I read Sandra Byrds’ historical novel To Die For.  I can’t review it.  I just can’t.  The blood bath might leak onto my keyboard.  It’s a good keyboard.  To Die For is one of those novels where the more or less historically named lady falls in love with the more or less historically named man, and they can’t be together for 99% of the book.  And then they can.  There is a good deal of futzing around in very detailed period clothing at more or less historically portrayed places and events.  Toward the end Anne Boleyn loses her head.  Like you knew she would.  In short, I can’t believe I read the whole thing.

After that I did start the Ken Follett book I had.  Then Library called and said my Bernard Cornwell book was in.  Then then there was a happy dance and some snickering from the peanut gallery.  Then I went to the Library.  Which means at some later date I will have to give Ken Follett a try again.  In all fairness.  But not this week.  I’m 12 pages in to The Death of Kings and the body count is already at 13.  I just love how this guy writes.

Enjoyability:   Half a star.  I don’t know how it got published.

Where to read this book:  Nowhere that you will be seen with it.

Further reading: Bernard Cornwell.  And then some other stuff.

Then Came You – Review

Currently on Loan from the Library:

The Sisters from Hardscrabble Bay  by: Beverly Jensen   (Mostly checked out because of the Stephen King endorsement on the back cover)

The Pillars of the Earth  by: Ken Follett (Which seems unnaturally heavy)

To Die For by: Sandra Byrd

Other Books I’m Reading:

Nothing really at the moment

While I wait for my name to be next on the Library’s waiting list for the Death of Kings, Bernard Cornwell’s new installment in the Saxon Series, I thought I would go on a Science Fiction bender.  That didn’t really work out for me.  I started in on Greg Bear’s City at the End of Time.  Normally I like time shifty, time thready, loopy sorts of stories.  Somehow I just couldn’t get into this book.  I kept thinking it would get better.  “Just ten more pages”, I kept telling myself.  Which is how I read the first 107 pages.  It didn’t work out though.  So I returned it to the Library.  It wasn’t badly done.  It just wasn’t to my taste.  Although, if you happen to dream of a city at the end of time, I understand the Chalk Princess is looking for you.  Run!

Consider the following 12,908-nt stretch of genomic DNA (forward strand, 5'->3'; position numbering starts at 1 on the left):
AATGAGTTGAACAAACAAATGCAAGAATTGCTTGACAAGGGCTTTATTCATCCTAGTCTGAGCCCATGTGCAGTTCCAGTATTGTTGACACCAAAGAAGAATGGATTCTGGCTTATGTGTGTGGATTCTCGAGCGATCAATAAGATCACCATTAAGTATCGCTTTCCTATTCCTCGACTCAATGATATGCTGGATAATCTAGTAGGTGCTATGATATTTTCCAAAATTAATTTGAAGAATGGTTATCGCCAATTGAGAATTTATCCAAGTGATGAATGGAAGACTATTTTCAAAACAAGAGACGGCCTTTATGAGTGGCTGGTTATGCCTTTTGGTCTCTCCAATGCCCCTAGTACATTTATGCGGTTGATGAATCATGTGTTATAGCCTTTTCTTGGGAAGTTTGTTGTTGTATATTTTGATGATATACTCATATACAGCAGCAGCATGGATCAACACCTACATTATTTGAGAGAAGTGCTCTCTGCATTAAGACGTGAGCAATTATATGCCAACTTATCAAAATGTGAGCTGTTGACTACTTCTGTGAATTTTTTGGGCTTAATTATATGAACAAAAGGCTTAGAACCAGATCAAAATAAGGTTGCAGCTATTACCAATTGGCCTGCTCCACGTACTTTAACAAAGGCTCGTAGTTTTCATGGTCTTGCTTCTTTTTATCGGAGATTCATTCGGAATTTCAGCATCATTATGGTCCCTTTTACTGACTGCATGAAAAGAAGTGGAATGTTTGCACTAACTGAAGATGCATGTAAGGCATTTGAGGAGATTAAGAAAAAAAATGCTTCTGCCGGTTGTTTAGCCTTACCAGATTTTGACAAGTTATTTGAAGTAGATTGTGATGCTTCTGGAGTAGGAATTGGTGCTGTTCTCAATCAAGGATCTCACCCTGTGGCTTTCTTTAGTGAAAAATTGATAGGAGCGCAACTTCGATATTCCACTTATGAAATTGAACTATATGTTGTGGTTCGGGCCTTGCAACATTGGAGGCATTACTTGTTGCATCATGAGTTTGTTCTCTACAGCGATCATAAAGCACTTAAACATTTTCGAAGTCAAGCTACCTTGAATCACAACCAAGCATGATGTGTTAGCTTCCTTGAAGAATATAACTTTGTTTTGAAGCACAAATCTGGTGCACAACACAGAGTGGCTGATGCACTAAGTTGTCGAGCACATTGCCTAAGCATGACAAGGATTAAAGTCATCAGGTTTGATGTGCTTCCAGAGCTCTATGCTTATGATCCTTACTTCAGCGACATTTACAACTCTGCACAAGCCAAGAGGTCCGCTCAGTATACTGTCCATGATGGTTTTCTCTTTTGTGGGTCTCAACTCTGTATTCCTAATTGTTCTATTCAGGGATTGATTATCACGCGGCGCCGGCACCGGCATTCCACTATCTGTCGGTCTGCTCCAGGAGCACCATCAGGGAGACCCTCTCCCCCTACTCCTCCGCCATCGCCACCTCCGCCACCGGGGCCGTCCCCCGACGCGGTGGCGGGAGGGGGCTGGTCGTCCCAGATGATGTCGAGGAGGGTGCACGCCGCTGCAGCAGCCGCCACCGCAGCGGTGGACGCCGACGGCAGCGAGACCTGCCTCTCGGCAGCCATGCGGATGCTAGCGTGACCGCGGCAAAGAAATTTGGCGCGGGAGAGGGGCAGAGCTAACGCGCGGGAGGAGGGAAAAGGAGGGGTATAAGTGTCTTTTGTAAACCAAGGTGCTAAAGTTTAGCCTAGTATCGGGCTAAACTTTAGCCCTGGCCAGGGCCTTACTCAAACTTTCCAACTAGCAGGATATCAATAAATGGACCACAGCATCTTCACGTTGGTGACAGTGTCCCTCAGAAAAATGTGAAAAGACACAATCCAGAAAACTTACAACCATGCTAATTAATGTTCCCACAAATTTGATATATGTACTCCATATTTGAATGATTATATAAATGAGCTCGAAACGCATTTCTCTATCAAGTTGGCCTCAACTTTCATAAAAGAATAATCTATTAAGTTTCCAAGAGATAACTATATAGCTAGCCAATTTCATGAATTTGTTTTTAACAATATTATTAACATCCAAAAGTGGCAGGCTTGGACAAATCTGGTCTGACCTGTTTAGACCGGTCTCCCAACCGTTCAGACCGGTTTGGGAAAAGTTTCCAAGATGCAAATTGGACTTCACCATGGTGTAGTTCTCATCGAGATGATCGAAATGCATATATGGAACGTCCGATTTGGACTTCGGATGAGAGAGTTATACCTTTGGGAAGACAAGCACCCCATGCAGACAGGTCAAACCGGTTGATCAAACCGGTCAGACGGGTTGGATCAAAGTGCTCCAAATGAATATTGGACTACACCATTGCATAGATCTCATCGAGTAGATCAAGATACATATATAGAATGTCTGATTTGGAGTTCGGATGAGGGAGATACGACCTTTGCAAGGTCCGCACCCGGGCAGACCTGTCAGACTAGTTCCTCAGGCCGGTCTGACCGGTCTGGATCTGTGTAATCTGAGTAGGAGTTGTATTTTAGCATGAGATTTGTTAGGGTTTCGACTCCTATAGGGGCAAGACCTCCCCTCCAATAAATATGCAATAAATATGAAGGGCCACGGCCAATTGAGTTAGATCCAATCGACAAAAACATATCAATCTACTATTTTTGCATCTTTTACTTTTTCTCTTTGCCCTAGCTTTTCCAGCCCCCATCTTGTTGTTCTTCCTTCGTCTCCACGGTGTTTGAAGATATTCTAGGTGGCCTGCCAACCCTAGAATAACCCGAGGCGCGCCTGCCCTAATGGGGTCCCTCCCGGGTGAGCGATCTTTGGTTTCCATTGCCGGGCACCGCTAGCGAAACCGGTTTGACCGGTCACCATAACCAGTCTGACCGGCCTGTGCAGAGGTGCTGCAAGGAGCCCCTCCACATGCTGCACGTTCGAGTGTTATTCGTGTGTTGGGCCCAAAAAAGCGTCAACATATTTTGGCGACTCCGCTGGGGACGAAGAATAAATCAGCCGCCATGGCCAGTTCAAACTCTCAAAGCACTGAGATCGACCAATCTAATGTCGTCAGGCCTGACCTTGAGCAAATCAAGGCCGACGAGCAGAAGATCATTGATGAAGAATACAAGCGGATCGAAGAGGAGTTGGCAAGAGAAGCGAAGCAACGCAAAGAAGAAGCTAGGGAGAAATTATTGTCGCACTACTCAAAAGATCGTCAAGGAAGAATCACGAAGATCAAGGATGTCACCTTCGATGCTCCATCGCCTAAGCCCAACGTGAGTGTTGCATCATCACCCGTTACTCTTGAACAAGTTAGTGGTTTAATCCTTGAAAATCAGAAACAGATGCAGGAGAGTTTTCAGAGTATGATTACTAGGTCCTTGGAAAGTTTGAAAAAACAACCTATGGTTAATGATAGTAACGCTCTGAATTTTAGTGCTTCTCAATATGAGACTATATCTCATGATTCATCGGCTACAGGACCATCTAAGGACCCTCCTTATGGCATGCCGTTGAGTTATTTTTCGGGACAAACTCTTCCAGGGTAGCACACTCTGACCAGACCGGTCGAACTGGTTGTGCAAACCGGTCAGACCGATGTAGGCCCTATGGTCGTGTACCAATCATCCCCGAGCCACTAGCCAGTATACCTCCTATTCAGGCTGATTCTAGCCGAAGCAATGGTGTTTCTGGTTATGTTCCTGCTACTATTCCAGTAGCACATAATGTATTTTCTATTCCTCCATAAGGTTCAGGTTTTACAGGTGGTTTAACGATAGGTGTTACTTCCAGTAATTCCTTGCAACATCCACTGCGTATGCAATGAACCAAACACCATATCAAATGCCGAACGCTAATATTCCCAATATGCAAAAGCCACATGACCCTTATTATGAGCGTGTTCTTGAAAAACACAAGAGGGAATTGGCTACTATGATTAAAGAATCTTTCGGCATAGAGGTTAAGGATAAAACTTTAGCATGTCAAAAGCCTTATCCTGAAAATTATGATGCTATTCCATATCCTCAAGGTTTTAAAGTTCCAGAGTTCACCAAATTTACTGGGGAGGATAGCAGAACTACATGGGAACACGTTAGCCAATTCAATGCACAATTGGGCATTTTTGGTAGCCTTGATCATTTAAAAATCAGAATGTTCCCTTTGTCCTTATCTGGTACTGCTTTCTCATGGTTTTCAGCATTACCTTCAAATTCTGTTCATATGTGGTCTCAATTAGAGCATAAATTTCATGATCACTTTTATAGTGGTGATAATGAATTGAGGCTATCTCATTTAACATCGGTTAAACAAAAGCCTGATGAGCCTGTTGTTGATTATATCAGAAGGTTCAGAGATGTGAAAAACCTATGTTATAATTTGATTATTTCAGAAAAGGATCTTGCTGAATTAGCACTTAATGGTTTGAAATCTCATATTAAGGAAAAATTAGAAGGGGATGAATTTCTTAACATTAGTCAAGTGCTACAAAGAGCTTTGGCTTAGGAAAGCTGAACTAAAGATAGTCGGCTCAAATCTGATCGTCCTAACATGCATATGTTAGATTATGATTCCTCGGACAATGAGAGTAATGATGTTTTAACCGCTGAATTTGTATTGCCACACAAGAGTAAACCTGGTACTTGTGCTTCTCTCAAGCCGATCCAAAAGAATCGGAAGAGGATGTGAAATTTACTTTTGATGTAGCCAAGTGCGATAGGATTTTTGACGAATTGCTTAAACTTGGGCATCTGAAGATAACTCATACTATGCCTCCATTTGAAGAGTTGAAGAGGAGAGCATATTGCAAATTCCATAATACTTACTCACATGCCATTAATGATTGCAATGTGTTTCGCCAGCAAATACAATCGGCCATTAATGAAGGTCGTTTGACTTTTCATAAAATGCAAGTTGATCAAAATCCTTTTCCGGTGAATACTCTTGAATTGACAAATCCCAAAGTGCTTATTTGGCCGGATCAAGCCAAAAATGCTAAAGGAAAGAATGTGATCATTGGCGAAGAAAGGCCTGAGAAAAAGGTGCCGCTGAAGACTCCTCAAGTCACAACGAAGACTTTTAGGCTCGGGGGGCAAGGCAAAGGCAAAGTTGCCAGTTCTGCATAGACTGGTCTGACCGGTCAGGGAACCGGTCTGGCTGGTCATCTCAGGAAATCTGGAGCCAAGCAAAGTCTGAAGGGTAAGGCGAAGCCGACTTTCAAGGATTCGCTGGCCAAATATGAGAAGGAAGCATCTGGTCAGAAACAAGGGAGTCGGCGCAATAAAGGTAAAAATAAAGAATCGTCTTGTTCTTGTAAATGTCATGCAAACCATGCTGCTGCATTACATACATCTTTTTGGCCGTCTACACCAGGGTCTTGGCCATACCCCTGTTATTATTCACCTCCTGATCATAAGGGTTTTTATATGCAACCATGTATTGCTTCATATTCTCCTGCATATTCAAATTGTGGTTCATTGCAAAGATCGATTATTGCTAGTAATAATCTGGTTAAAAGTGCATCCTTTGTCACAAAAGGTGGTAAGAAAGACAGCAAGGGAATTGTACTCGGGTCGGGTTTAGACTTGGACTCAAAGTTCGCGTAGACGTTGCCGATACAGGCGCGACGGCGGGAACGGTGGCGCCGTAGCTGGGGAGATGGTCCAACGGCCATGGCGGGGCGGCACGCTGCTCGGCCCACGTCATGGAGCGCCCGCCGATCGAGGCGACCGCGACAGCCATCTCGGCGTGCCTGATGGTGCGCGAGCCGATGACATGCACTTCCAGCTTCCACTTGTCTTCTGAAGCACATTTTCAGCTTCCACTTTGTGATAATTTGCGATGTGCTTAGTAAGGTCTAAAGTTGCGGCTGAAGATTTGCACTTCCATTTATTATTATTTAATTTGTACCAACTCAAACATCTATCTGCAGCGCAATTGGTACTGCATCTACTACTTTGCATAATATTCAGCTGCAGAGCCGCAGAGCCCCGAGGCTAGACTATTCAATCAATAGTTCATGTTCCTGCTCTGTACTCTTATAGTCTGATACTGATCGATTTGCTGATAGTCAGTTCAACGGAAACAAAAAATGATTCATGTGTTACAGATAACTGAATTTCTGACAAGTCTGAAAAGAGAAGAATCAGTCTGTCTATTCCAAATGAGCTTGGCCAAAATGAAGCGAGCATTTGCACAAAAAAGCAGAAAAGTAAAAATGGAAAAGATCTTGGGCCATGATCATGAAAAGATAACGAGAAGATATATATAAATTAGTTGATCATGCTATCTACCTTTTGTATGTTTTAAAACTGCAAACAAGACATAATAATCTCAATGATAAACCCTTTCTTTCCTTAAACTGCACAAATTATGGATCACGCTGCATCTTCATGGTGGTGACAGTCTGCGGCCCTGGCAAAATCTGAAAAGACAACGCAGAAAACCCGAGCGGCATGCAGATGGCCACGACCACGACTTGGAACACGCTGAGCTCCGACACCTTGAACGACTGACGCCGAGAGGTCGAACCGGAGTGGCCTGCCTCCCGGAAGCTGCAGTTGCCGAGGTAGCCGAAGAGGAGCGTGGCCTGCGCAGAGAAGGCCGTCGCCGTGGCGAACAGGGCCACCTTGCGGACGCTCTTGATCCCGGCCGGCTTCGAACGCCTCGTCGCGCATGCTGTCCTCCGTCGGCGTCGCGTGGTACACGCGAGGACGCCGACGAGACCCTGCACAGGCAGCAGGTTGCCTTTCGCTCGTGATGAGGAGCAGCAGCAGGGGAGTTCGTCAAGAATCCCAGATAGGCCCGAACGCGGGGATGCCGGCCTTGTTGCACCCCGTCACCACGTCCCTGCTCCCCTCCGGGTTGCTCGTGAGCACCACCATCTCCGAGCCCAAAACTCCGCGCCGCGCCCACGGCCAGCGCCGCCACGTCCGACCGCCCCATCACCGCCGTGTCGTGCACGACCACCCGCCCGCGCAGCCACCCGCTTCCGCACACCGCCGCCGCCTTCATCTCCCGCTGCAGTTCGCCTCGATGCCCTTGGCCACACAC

Just as I was putting The City at the End of Time down, and looking around for something else, my husband came how with the newest Jennifer Weiner.  He’d spotted it at the Library and checked it out for me.  How sweet was that???

I’ve said it before, and I’ll say it again, Jennifer Weiner elevates Chick Fic to Women’s Literature.  She’s one of the very few “women’s” writers that I really respect.  She doesn’t write down to her reader.  Her characters are often realistic, logical, and funny.  Best of all, Jennifer never shies away from showing women being really genuinely evil to each other.  If you don’t believe me, you really have to read In Her Shoes and watch for the step mother.

That said, I don’t know that Then Came You is really a rave.  The characters are interesting and sympathetic.  The pacing is good.  The plot has plenty of twists and turns.  I don’t even mind the lesbian love story.  It’s well done, and the one scene of corporeal exuberance is short mild and easy to skip if that sort of thing bothers you.  However, I get the feeling that this book was going someplace else, and some editor somewhere insisted on a happy ending.

What is it with the happy ending anyway?  Most of the really great  books on earth don’t have happy endings.  Most of them aren’t even hopeful.  Quasimodo dosen’t ride off into the sunset with Esmerelda.  He lays down next to her dead body and dies.  Mannie wins the war, but loses his best friend.  Rhett leaves Scarlett. (As far as I’m concerned there are no follow ups to this book.  So don’t even go there.  Margaret could write!)  Hester takes up her punishment again, and is buried near her lover.  Beth dies, and they always miss her.  None of these books would be classics with out, well, unhappy endings.

Then Came You starts out with heaps of poignant ending potential.  I give you poor college girl Jules who just wants her father to have a chance at rehab, and so donates her eggs to an infertility clinic.  I give you Annie, who just wants to help her family be financially comfortable so she agrees to be a surrogate.  I give you India, who suffers with infertility, and hires a surrogate.  I give you Bettina, lonely, angry step daughter of India who just wants her father’s trophy wife gone.  Each voice separate, different and interesting.  All of them three dimensional and surprising.  All of them concerned with the birth of the same baby.